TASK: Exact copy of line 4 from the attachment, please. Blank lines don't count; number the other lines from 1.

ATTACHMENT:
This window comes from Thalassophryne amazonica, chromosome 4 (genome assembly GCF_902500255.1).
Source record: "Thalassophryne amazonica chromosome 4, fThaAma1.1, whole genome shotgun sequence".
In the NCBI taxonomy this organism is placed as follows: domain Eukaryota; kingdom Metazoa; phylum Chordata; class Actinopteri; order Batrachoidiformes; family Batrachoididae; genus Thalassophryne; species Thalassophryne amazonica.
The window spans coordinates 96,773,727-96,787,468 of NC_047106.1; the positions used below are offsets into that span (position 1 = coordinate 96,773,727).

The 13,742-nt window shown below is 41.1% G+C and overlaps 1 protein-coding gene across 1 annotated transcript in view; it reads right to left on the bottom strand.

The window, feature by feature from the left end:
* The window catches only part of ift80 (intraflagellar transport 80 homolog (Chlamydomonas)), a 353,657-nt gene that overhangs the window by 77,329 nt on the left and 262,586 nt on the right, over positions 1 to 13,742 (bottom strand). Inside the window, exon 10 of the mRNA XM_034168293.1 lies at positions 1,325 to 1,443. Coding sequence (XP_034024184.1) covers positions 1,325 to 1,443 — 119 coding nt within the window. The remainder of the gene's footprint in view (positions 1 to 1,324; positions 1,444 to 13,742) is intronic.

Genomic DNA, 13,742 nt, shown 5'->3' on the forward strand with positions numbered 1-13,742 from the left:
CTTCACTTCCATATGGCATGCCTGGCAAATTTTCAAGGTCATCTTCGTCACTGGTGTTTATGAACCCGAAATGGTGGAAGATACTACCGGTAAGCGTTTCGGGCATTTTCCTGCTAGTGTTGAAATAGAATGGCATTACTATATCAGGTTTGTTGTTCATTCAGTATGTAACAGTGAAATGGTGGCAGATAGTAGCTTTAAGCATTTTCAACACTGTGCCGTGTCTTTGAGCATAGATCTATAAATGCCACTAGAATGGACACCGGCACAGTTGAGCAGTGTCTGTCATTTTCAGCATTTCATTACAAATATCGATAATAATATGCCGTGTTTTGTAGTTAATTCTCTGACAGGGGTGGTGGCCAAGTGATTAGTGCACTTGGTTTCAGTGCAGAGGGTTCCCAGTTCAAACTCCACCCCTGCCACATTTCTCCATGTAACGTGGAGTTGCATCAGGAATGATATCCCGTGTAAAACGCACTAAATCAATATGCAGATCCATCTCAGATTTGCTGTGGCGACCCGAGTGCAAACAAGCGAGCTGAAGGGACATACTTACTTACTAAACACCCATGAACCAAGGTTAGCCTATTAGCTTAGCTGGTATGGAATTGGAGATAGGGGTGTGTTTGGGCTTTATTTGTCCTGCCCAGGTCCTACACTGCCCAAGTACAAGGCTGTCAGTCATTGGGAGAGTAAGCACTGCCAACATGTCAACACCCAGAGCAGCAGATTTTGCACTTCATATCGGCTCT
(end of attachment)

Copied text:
The window spans coordinates 96,773,727-96,787,468 of NC_047106.1; the positions used below are offsets into that span (position 1 = coordinate 96,773,727).